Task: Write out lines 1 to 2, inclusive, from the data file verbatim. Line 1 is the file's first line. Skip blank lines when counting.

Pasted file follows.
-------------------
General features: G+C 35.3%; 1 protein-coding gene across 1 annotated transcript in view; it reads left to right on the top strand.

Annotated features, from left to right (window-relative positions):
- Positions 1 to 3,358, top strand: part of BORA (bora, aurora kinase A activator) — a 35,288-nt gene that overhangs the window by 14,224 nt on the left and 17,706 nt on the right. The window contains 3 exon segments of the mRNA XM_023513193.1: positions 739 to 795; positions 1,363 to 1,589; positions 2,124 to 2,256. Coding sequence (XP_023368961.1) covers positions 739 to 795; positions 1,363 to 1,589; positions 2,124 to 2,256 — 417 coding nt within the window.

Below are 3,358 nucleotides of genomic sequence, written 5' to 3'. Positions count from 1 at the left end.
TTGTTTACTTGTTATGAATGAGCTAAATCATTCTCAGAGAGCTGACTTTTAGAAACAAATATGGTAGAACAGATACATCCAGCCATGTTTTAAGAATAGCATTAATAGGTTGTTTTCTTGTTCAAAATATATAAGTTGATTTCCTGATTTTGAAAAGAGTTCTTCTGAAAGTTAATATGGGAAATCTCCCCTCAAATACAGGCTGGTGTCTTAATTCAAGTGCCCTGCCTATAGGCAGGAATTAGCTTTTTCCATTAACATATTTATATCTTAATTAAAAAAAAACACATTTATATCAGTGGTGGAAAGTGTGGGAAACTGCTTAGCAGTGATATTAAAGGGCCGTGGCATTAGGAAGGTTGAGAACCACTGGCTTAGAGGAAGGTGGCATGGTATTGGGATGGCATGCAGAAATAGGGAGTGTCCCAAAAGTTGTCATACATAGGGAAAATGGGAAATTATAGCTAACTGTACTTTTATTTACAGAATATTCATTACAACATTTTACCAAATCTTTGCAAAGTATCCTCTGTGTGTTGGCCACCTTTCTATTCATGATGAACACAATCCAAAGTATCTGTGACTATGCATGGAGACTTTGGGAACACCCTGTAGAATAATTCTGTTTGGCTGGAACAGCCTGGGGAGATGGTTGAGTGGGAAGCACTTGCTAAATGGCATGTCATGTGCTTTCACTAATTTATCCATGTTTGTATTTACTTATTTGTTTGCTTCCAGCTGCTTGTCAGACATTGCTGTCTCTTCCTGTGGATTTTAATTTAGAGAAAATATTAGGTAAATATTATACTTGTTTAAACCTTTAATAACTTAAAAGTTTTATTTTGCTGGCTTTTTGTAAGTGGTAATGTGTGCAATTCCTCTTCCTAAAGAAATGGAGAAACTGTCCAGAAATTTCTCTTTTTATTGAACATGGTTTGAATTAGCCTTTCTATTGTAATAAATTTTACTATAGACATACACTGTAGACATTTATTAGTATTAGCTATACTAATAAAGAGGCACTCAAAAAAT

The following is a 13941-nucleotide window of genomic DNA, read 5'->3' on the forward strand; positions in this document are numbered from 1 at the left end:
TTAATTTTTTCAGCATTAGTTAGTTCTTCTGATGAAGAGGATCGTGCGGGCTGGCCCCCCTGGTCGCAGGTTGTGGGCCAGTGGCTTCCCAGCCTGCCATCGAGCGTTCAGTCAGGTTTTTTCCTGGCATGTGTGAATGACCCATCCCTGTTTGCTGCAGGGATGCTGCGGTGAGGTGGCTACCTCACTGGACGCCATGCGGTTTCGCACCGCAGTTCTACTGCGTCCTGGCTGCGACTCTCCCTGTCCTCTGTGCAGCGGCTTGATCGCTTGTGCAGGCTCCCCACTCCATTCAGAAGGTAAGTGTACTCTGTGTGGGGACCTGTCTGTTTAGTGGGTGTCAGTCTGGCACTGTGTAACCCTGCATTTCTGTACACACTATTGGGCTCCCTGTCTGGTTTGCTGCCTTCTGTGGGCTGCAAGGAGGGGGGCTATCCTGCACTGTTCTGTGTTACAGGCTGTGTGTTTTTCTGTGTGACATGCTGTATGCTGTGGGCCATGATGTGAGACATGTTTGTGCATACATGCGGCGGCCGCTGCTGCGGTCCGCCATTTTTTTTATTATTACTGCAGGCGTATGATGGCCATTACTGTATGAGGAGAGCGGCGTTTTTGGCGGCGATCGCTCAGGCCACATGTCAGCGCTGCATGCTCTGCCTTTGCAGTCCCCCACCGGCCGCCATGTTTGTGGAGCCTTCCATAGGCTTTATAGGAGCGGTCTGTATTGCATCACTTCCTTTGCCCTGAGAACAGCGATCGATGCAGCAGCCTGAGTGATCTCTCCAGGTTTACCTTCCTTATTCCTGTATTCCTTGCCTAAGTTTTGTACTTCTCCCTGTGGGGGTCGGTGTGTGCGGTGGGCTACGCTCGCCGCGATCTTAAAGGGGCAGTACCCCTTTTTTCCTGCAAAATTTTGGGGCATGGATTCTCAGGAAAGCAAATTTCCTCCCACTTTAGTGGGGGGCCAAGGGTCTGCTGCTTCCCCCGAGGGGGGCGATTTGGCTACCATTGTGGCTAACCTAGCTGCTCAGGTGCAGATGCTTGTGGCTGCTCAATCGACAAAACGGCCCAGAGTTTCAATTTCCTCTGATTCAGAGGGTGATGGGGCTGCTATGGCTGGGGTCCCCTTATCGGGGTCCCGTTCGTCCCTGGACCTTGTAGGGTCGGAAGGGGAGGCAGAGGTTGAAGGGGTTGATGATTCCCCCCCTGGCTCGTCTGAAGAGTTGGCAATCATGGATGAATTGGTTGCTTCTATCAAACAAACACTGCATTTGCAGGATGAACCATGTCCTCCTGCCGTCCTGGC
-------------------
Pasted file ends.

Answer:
General features: G+C 35.3%; 1 protein-coding gene across 1 annotated transcript in view; it reads left to right on the top strand.

Annotated features, from left to right (window-relative positions):